Jour des morts

Jour des morts


Comment le vol de cadavres au Gabon reflète la politique du pays.


Image credit Lionel Cédrick Ikogou-Renamy.

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For Aranud Esquerre , “the living have unimaginably changed their relationship to human remains. It is undoubtedly through this thought that the reflection that we begin here, supported by an empirical field investigation at once exciting and dangerous, at the heart of the Gabonese political power in collusion with the fetishism, the sorcery that we are interfered. The latter leads to a finding that, whenever a political election is in sight in Gabon, graves are systematically desecrated and looted since October 2006.

This November 2, 2012, the cemetery Mindoubé welcomes the world. The family members of the deceased come for the traditional cleaning of the graves or to “spend time” with the dead, as they say in Libreville. This is the sign of a society that has not broken with death as in postmortal western society . In Gabon, All Saints’ Day is an important day, during which Christians commemorate the feast of saints and dead. Of Catholic origin, this celebration is characterized by requiem masses and the traditional cleaning of graves in cemeteries. It is a moment of communion with the disappeared and the highlighting of the place of the dead in the social life of the living .

Crédit d’image Lionel Cédrick Ikogou-Renamy.

On November 2nd, however, brawls broke out as well as cries of indignation. The reason for this anger is that some places in the cemetery have been rendered inaccessible by lack of maintenance, sewage, and collapse of the fence. Indeed, the cemeteries in Libreville are all in a state of extreme abandonment and are sometimes closed to the public. Some graves are literally buried in tall grass. Or the family discovers that, due to lack of space, several dead people were buried on the same compound, a common practice in Libreville, where we speak of “elevator” burial. Even worse, parents realize that graves have been desecrated. A few meters from the entrance of the cemetery, a privileged area by the desecrators of graves, Mr. Mba discovers that his sister’s resting place was smashed and looted. And most importantly, his sister’s grave was emptied.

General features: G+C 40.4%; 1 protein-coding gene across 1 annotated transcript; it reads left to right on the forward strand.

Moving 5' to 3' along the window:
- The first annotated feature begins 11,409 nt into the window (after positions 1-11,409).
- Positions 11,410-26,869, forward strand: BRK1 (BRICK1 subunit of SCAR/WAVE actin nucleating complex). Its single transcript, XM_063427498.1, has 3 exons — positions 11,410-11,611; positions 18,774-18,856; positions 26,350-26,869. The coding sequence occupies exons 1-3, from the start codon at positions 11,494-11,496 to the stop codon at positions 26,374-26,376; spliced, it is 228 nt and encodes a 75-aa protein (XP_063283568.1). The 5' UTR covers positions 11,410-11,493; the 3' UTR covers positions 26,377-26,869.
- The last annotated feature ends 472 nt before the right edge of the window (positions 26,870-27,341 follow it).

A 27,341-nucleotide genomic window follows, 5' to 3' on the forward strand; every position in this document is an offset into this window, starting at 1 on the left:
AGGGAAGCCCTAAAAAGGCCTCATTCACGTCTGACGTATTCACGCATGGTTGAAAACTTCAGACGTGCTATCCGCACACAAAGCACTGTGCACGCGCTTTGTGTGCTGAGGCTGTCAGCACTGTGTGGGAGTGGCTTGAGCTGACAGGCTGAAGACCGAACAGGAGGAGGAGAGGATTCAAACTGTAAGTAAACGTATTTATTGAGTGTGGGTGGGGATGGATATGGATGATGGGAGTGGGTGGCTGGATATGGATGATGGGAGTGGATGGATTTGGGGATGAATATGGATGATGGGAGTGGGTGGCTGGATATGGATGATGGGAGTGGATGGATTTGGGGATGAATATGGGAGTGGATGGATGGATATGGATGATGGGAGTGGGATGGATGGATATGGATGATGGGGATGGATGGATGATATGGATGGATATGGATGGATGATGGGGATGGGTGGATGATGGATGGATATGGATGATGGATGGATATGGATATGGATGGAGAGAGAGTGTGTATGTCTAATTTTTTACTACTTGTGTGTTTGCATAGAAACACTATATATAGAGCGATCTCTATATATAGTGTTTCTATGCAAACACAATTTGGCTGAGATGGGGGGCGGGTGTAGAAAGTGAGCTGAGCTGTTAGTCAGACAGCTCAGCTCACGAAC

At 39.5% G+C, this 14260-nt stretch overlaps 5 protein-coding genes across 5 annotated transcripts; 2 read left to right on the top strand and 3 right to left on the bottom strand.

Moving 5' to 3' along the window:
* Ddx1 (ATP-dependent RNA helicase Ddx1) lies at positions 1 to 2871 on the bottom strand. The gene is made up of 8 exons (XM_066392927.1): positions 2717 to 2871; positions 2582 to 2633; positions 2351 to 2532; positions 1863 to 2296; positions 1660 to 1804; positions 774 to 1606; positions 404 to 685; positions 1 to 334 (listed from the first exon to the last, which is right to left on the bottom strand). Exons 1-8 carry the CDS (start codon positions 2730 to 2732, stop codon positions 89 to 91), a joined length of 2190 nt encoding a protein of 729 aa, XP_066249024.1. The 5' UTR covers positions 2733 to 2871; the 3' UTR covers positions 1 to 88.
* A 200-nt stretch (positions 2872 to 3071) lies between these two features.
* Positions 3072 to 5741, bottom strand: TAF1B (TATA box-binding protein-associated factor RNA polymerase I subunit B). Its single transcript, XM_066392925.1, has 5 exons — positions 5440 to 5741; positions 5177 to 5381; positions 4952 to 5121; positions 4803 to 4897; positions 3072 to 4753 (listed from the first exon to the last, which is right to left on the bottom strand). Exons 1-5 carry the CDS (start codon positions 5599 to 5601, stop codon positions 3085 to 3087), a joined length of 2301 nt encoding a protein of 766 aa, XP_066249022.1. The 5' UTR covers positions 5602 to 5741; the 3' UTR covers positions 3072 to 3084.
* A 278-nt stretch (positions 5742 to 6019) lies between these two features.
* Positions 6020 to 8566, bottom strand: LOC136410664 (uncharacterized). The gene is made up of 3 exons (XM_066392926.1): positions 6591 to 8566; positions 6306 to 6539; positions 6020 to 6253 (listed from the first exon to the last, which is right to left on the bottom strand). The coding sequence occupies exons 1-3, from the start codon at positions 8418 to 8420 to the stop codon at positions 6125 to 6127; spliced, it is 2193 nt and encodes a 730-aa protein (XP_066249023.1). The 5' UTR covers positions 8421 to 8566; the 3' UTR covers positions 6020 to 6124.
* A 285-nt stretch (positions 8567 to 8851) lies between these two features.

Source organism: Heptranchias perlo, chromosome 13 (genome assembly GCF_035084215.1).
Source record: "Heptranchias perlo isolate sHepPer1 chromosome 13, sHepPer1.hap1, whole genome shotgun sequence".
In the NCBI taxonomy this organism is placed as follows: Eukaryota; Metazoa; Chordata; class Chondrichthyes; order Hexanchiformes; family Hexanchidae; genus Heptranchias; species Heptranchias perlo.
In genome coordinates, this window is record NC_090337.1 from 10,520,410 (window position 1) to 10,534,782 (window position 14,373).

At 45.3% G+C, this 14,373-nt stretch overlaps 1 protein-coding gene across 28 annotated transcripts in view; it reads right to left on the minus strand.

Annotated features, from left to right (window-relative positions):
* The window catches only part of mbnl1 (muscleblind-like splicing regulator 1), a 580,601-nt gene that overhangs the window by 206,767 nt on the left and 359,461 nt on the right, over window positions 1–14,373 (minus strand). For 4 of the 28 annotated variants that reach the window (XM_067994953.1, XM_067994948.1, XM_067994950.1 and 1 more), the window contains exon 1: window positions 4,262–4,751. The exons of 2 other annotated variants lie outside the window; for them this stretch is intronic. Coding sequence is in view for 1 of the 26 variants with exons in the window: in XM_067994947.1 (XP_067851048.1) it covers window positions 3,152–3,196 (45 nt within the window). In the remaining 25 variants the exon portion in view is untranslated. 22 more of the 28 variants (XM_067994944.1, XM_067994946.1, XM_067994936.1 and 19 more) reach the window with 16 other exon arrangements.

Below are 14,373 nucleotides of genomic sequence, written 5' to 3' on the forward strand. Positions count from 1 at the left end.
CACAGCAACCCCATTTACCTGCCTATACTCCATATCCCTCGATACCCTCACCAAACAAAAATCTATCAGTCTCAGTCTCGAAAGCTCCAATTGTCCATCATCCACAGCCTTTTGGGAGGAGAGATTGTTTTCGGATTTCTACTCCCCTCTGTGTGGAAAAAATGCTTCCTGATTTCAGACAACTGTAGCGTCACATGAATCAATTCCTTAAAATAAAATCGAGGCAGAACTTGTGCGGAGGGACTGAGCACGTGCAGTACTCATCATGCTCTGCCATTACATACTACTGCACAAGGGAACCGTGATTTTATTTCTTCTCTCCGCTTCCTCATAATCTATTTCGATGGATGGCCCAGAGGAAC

Selon mon enquête de terrain, c’est plus de cent cinquante tombes qui ont été vidé de leur contenu à Mindoubé entre 2009-2012.  L’indifférence des pouvoirs publics contraste avec la colère, l’indignation et la frustration des parents des défunts rencontrés sur les lieux.  Pourtant, le vol des morts n’est pas une question taboue au Gabon.  Au contraire, c’est un phénomène social manifeste qui fait la « une » des journaux et du kongossa (rumeur) à Libreville, lesquels accusent généralement les hommes et femmes politiques, sénateurs, députés, ministres et autres officiels d’y être impliqués.

Dans cette économie du corps, du magique et du politique, les cimetières à Libreville et dans le reste du Gabon alimentent le marché occulte des restes humains. Ils sont devenus des sites d’extraction d’une « matière première » exceptionnelle que nous appelons « or blanc », au sein d’un vaste réseau de recyclage magique et thérapeutique du corps humain.

Crédit d’image Lionel Cédrick Ikogou-Renamy.

Finally, this article starts from the looting of the dead, observed during All Saints Day in Gabon, in order to highlight the nature and mixes of all kinds that structure the Bongo-PDG political system; who uses the body (dead and alive) to live. It is a necrophagous political system that does not hesitate to draw its vital force in death. All this suggests that Gabonese political power is in reality the sovereign power theorized by Foucault.


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